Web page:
Captain Brendan Maher pictured lifting the Liam MacCarthy Cup in September.
Tipperary County Board recorded a surplus of €85,957 despite shipping the expense associated with startling success. In 2016 Tipperary collected the All-Ireland senior and minor hurling titles and even though the Premier footballers also enjoyed a thrilling run to the last four the County Board still managed to balance the books. Indeed, County Board treasurer Michael Power described the feat as a “massive achievement”.
In 2015 the administration expenses associated with the inter-county teams amounted to €1,045,916 while a year later the figure increased by just €53,677 to €1,099,593. Indeed, the administration expenses associated with the preparation of the respective inter-county teams also included contributions to the players’ holiday fund (€78,000), a training camp (€15,734) and players’ travel expenses (€275,000).
Considering the expense associated with the preparation of elite teams such sensible management of resource is more than reassuring for blue and gold supporters - as recently as 2012 Tipperary declared an alarming deficit which stretched to over €250,000. Since then the prudent management of resources has been allied to some determined fundraising.
The annual accounts of the Tipperary County Board were revealed at the County Convention hosted in The Dome at Semple Stadium, Thurles on Friday.
Auditor Ronan Spain (Spain, Fewer Quinlan & Company) indicated that the “financial position has improved in the past 12 months” and revealed that the county had a “fairly good” €176,000 in cash resources. Mr Spain, however, did warn that “it will be a big challenge to maintain and develop sources of income”. Ronan Spain also encouraged the County Board to “rigorously manage the cost base”.
In 2016 the County Board recorded a surplus of €85,957 and although this figure is considerably down on its 2015 equivalent (€129,521) it does represent a considerable achievement given the extended nature of both the footballing and hurling campaigns.
County Board treasurer Michael Power thanked his fellow officers for their support during this first year in office and reserved particular praise for his predecessor Eamon Buckley who was “a great support to me”. Mr Power also thanked assistant treasurer Liz Flanagan who played an “enormous role on the ground”.
“Tipperary County Board is a massive operation and I don’t say that lightly - it has to be managed carefully,” Michael Power told delegates at the County Convention.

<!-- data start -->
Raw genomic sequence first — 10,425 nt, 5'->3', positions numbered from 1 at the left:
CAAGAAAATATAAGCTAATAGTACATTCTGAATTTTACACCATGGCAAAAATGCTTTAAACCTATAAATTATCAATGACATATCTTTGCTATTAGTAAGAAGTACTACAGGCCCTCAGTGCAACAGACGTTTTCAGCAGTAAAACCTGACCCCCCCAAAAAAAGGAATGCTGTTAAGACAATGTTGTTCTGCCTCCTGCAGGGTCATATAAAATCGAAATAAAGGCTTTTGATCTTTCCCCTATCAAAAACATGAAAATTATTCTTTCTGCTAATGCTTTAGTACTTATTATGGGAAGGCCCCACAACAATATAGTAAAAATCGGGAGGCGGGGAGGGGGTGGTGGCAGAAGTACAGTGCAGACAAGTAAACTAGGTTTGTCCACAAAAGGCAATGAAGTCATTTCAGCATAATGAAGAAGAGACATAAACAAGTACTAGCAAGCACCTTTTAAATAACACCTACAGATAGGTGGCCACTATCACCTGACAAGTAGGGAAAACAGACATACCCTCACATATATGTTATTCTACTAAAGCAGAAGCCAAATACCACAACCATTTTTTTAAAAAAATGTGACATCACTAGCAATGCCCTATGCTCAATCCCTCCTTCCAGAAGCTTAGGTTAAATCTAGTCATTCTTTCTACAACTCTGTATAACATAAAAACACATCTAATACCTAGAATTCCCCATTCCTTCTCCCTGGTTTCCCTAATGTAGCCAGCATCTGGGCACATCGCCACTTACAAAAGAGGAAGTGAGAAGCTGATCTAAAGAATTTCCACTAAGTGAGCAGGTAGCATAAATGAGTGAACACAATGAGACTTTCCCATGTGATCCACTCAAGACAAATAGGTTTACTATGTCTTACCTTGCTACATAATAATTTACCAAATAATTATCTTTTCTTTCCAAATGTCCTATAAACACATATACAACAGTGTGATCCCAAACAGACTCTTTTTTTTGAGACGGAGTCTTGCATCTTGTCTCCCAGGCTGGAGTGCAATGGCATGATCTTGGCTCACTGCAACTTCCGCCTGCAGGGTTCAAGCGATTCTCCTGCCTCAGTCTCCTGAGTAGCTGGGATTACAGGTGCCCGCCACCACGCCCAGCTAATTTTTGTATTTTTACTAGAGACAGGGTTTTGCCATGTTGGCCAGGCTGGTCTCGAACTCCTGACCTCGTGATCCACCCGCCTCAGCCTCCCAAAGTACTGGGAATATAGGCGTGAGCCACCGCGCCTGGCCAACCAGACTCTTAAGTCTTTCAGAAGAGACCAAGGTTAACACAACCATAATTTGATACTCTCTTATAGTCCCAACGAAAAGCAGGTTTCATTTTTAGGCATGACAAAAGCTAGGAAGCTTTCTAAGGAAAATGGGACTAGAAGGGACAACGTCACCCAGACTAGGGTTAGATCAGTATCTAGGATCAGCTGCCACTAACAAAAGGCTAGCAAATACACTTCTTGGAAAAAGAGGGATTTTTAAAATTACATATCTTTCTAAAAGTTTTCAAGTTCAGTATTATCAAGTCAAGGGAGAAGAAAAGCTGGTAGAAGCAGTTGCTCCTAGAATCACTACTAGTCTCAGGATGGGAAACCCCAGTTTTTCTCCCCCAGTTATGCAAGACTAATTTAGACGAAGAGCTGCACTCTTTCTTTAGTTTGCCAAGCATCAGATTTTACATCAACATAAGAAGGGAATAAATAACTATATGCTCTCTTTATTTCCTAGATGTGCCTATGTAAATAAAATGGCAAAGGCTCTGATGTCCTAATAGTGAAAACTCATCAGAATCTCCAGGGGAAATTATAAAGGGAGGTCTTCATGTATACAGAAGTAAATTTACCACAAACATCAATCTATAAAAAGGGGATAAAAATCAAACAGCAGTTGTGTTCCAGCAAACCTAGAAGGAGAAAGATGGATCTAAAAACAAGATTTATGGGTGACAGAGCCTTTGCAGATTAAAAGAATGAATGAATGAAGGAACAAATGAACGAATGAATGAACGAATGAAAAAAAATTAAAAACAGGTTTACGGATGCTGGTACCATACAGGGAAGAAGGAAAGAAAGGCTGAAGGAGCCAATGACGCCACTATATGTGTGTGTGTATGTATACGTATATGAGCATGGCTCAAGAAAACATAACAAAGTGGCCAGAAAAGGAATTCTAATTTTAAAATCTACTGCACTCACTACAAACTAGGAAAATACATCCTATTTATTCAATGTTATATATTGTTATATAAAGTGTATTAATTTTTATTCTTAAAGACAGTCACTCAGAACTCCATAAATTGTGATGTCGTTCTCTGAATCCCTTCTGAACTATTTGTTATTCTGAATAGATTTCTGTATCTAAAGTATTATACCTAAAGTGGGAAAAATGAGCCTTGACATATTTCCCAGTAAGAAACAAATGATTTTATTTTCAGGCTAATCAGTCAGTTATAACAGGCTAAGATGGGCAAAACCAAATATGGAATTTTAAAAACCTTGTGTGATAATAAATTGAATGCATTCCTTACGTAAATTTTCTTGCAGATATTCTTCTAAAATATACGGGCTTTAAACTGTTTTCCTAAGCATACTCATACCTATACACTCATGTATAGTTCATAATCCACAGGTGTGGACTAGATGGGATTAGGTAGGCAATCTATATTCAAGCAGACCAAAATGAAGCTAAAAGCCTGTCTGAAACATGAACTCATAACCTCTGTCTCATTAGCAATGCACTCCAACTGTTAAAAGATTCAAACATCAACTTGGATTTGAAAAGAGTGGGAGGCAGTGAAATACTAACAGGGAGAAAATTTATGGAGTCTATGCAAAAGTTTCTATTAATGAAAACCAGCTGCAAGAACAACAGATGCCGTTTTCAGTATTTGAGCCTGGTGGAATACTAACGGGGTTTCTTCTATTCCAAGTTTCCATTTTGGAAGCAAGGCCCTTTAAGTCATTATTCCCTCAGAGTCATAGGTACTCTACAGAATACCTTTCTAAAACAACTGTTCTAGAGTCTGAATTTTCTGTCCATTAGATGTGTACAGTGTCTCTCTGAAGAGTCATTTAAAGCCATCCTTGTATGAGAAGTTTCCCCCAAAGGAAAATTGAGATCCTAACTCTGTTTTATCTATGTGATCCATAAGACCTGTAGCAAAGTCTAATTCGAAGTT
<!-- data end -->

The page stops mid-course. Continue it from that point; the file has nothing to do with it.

“I would encourage clubs to support the County Board at every opportunity because when the County Board is a well-oiled machine that will flow back to the clubs,” Mr Power added.
County Board chairman Michael Bourke said that he wished to compliment Michael Power on his first year as treasurer.
The income of the Tipperary County Board jumped from €4,083,485 (2015) to €4,587,245 in 2016 (an increase of €503,760) while the expenditure amounted to €4,501,288 (€3,953,963 in 2015).
Commercial income increased by an eye-catching €27,337 to €729,633, but the fact that gate receipts in Tipperary dropped from €432,056 (2015) to €391,922 in 2016 (down €40,134) must be of concern.
MUNSTER COUNCIL GRANTS
Munster Council PRO Ger Ryan was on hand to present a series of provincial council grants to 20 Tipperary clubs at the County Convention on Friday - the grants amounted to €112,298 in total.
“We believe that it is very important to connect back to the clubs in each county,” Ger Ryan (Templederry Kenyons) explained.
“These grants enable us to support clubs in their development activities,” the former Tipperary County Board PRO said.
Meanwhile County Board development officer PJ Maher said that it was “tremendous to see that there is such expenditure in Tipperary” despite the recession.
The 2016 Development Grant Scheme is aimed at funding club and school capital development projects across the province. In total the Munster Council awarded €1 million in grants to clubs and schools across the province (129 clubs, five schools).
Munster Council chairman Jerry O’Sullivan revealed in a press release last week that “these grants have supported an impressive range of capital development projects with clubs investing close on €8 million. This level of expenditure is testament to the strength of the GAA in the province and reflects the impressive vision of our clubs to continually improve facilities for players and supporters alike”.
Tipperary grant recipients: Ballina (€2,517), Ballinahinch (€1,864), Ballingarry (€4,964), Ballyporeen (€847), Boherlahan-Dualla (€1,692), Carrick Swans (€12,890), Clonoulty-Rossmore (€5,984), Drom & Inch (€784), Éire Óg Annacarty (€7,680), Fr Sheehy’s (€1,377), Holycross-Ballycahill (€5,986), Killenaule (€12,529), Knockavilla Kickhams (€11,810), Moycarkey-Borris (€19,866), Moyle Rovers (€2,070), Nenagh Vocational School (€5,000), Rockwell Rovers (€1,693), Thurles Sarsfields (€1,434), St Mary’s Clonmel (€2,776) & Silvermines (€4,583).